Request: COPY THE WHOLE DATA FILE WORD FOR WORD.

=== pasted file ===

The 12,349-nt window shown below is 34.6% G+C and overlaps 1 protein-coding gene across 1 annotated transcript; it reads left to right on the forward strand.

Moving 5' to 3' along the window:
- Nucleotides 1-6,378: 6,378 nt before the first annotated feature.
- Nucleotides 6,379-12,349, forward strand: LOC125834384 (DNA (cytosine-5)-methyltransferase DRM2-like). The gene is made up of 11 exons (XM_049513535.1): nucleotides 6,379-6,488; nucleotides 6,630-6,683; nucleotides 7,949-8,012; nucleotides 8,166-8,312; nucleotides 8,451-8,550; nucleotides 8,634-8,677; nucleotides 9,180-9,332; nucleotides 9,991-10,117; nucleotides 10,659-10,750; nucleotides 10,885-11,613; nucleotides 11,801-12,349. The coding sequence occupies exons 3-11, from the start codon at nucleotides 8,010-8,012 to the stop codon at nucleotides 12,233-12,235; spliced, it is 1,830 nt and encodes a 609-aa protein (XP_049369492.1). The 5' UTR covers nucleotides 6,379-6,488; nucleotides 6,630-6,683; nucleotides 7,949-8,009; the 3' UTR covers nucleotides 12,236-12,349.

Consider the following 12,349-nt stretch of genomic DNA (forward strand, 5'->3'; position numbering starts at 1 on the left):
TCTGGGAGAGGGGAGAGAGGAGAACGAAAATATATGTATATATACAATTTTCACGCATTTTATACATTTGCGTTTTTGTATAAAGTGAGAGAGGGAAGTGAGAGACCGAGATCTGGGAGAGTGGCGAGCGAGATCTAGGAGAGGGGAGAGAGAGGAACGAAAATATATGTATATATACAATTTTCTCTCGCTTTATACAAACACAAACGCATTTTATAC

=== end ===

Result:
The 12,349-nt window shown below is 34.6% G+C and overlaps 1 protein-coding gene across 1 annotated transcript; it reads left to right on the forward strand.

Moving 5' to 3' along the window:
- Nucleotides 1-6,378: 6,378 nt before the first annotated feature.
- Nucleotides 6,379-12,349, forward strand: LOC125834384 (DNA (cytosine-5)-methyltransferase DRM2-like). The gene is made up of 11 exons (XM_049513535.1): nucleotides 6,379-6,488; nucleotides 6,630-6,683; nucleotides 7,949-8,012; nucleotides 8,166-8,312; nucleotides 8,451-8,550; nucleotides 8,634-8,677; nucleotides 9,180-9,332; nucleotides 9,991-10,117; nucleotides 10,659-10,750; nucleotides 10,885-11,613; nucleotides 11,801-12,349. The coding sequence occupies exons 3-11, from the start codon at nucleotides 8,010-8,012 to the stop codon at nucleotides 12,233-12,235; spliced, it is 1,830 nt and encodes a 609-aa protein (XP_049369492.1). The 5' UTR covers nucleotides 6,379-6,488; nucleotides 6,630-6,683; nucleotides 7,949-8,009; the 3' UTR covers nucleotides 12,236-12,349.

Consider the following 12,349-nt stretch of genomic DNA (forward strand, 5'->3'; position numbering starts at 1 on the left):
TCTGGGAGAGGGGAGAGAGGAGAACGAAAATATATGTATATATACAATTTTCACGCATTTTATACATTTGCGTTTTTGTATAAAGTGAGAGAGGGAAGTGAGAGACCGAGATCTGGGAGAGTGGCGAGCGAGATCTAGGAGAGGGGAGAGAGAGGAACGAAAATATATGTATATATACAATTTTCTCTCGCTTTATACAAACACAAACGCATTTTATAC